When a Broken Heart Feels Like a Heart Attack
June 22, 2006 — -- This report was originally broadcast May 12, 2006.
In "Grey's Anatomy," a woman is admitted to the hospital every year, on the anniversary of a traumatic event in her life, suffering the classic symptoms of a heart attack. But it's not a heart attack. It's a medical mystery -- part of a plot twist in the show. But the fictional case is based on a nonfictional problem, and Joyce Fagan had it.
Fagan went to the hospital with heart attack symptoms on the eve of her son's wedding. "It was physical pain, it wasn't just my heart feeling sad. It was as if someone had kicked me in the chest," she said.
"Certainly, the symptoms are the same symptoms that people have when they're having a heart attack. Shortness of breath, chest pain," said Dr. Hunter Champion, a Johns Hopkins cardiologist.
But what's going on in these patients is quite different from what happens during an actual heart attack.
What caused Joyce Fagan's pain after her son's wedding rehearsal dinner was the news that her brother had died suddenly of heart failure.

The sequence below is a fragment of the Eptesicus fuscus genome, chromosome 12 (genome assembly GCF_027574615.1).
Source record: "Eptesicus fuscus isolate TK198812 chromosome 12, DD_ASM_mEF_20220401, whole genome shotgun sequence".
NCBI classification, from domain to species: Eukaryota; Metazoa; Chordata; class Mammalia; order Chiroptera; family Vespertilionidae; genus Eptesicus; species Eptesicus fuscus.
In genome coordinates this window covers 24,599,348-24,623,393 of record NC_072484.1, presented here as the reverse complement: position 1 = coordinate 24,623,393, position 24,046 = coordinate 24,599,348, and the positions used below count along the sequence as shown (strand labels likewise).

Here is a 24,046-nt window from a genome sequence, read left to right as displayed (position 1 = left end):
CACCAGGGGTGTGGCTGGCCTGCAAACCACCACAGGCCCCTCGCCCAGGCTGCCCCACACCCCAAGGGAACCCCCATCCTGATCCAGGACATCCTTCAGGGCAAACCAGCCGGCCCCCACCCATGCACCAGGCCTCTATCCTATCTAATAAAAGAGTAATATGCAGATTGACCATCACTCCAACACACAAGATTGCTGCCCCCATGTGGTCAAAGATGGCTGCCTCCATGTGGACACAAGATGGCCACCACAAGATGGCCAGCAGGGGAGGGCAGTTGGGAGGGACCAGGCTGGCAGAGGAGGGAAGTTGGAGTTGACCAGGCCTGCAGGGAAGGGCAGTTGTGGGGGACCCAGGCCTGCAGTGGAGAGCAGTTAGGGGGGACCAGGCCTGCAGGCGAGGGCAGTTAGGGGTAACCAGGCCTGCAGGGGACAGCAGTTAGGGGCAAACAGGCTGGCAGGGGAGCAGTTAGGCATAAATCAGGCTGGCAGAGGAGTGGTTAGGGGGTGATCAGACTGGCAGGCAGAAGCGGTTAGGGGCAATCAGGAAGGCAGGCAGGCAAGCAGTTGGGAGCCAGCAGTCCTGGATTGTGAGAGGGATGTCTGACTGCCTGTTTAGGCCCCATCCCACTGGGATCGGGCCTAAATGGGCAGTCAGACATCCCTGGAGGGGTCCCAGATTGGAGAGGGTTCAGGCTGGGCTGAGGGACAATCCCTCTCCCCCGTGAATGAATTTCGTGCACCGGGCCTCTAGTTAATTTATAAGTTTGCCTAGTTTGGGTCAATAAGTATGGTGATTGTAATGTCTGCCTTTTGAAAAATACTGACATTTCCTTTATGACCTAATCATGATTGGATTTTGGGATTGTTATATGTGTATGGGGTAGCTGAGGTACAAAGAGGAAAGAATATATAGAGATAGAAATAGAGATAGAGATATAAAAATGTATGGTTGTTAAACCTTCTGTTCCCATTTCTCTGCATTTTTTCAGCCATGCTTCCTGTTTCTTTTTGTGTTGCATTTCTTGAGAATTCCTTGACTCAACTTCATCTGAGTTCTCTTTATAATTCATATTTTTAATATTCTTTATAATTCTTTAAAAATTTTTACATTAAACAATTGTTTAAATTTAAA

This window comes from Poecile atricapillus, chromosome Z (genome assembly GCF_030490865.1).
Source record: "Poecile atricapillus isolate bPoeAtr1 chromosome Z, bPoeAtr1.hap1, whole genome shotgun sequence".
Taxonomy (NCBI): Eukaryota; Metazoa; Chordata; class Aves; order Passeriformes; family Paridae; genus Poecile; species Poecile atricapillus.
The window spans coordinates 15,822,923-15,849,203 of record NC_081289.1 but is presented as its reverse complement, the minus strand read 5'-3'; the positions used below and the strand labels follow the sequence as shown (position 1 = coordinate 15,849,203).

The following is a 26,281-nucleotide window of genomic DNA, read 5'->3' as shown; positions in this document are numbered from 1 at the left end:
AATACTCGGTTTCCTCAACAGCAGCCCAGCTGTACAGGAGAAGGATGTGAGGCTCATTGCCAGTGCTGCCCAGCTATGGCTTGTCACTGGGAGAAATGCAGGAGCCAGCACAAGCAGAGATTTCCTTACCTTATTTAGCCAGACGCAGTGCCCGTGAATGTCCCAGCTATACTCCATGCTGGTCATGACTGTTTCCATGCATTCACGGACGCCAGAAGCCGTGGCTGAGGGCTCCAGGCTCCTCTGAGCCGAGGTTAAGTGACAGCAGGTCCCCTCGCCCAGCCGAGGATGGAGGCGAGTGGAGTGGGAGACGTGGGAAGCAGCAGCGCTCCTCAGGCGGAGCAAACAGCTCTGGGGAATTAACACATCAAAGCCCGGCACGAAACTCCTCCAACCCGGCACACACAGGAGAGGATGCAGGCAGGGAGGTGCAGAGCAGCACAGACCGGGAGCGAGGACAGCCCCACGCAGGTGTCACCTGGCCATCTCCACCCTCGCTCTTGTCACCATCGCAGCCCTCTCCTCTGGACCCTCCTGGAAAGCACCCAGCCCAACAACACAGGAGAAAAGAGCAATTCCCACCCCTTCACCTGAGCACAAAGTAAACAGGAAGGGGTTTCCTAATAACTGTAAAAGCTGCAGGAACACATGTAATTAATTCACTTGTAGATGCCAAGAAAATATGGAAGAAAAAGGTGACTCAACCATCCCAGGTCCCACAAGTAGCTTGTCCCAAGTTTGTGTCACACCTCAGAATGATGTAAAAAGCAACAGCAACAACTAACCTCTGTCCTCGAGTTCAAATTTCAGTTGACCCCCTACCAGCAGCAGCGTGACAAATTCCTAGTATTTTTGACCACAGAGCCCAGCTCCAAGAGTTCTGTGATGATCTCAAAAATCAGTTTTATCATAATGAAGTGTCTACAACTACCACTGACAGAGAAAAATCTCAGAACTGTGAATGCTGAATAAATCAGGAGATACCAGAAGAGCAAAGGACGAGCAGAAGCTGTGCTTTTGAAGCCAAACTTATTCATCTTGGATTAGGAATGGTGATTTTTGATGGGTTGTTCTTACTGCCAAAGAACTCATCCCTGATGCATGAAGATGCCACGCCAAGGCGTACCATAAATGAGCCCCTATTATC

"I just couldn't believe, because he had been to the rehearsal dinner ... and I became hysterical," Fagan told "20/20."
Doctors at Johns Hopkins discovered that despite her symptoms, her coronary arteries were clear. Her symptoms fit a pattern that Champion and another prominent cardiologist, Dr. Ilan Wittstein, had identified in their research. They were investigating why some emergency patients had been diagnosed with heart attacks -- although they didn't have the heart damage.
"We started seeing things that just were quite different from what you see with a heart attack. The blood work didn't add up. The electrocardiogram looked a bit different. The actual shape of the heart muscle was quite unique, different from what you see with a heart attack. These patients didn't have any blockages in their coronary arteries. There was no blood flow limitation to the heart," Wittstein said.
"At that point we started thinking about the role of stress," Champion said. "They all had very interesting stories to that effect. And we thought about the role of stress and stress hormones, like adrenaline, causing this response."